Uber’s Silicon Valley branding didn’t scale globally. For the second time in three years (2018), Uber finds itself in the midst of a brand overhaul unlike any other. A new brand strategy and identity was in store and the Uber logo, in particular, has been tweaked over time, but it was still an imposing, all-caps monolith. The word UBER was a visual manspread, evoking the members-only corporate club from Uber’s roots as an on-demand black car service for Silicon Valley’s elite. The app icon was a confounding, highly controversial circuitboard thing that seemed only tangentially related.

The task was to make the brand more global. The timeframe: now.

When Uber decided it was time to scale across the globe, the team at Uber needed to understand just why the brand failed in markets outside the US. The first stop, India, where the team found Uber drivers on scooter, bikes, and run down cars with confused passengers at odds as to which Uber was theirs to ride. The old monolith UBER that had dominated the landscape was lost in translation, a logo that spoke to passengers expecting the big executive car.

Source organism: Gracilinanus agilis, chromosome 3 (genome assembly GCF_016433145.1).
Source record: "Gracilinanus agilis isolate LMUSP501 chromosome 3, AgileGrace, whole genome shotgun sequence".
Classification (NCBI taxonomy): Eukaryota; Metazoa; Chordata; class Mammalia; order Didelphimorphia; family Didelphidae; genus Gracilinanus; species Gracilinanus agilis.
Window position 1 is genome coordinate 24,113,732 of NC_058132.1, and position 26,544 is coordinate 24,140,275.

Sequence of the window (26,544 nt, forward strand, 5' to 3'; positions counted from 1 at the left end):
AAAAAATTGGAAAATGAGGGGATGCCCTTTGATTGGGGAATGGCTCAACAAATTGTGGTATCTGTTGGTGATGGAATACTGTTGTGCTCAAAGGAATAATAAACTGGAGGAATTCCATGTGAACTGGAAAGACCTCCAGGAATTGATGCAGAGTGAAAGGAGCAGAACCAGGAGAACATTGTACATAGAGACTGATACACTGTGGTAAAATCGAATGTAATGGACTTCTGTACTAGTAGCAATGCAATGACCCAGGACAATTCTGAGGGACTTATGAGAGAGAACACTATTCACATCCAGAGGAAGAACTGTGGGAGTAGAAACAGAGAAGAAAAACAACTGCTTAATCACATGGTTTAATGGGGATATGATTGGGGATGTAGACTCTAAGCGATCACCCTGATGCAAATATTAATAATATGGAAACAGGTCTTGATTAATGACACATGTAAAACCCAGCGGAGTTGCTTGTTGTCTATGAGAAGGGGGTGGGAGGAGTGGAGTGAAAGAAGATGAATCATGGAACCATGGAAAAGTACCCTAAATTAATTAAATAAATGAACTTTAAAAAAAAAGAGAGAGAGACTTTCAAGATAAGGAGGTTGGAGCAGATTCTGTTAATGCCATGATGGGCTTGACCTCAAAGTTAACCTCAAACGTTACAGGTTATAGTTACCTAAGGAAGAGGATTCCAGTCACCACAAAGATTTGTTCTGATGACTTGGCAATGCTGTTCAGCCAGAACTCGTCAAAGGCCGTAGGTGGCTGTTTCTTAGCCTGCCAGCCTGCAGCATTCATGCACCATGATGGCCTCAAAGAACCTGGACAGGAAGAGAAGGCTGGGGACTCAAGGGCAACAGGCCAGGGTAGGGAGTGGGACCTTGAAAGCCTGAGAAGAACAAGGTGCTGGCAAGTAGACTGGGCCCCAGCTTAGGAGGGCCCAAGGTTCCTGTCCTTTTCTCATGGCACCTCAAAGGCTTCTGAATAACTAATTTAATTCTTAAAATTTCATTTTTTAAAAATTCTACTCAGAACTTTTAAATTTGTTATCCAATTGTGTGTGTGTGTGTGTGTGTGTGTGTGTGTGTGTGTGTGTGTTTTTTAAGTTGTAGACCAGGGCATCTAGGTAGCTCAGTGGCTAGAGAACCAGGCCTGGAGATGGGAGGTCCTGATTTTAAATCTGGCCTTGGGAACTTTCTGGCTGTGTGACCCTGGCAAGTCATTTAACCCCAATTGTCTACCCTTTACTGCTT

Varying typefaces make the word “Uber” more legible to everyone, as it’s easier to read letters of different shapes and sizes–and crucially, it enhances the difference between the first and last letters of the word, which your brain scans first, and keeps words legible even when misspelled. Uber is trying to proof its logo against spelling mistakes. Rounded geometries make the whole logo look friendly (a look other global companies like Google and Airbnb have also embraced).

The team developed an accompanying typeface–an extension of the brand identity that could live in every letter of every means of communication.They began digging into historical typefaces of transportation, like the U.S.’s own Highway Gothic and the German traffic typeface DIN. With these typefaces and varying fonts, Uber found that reading and utilizing the app became easier.

The result: a smooth, inviting, and sleek logo that captures all audiences. But, is it working?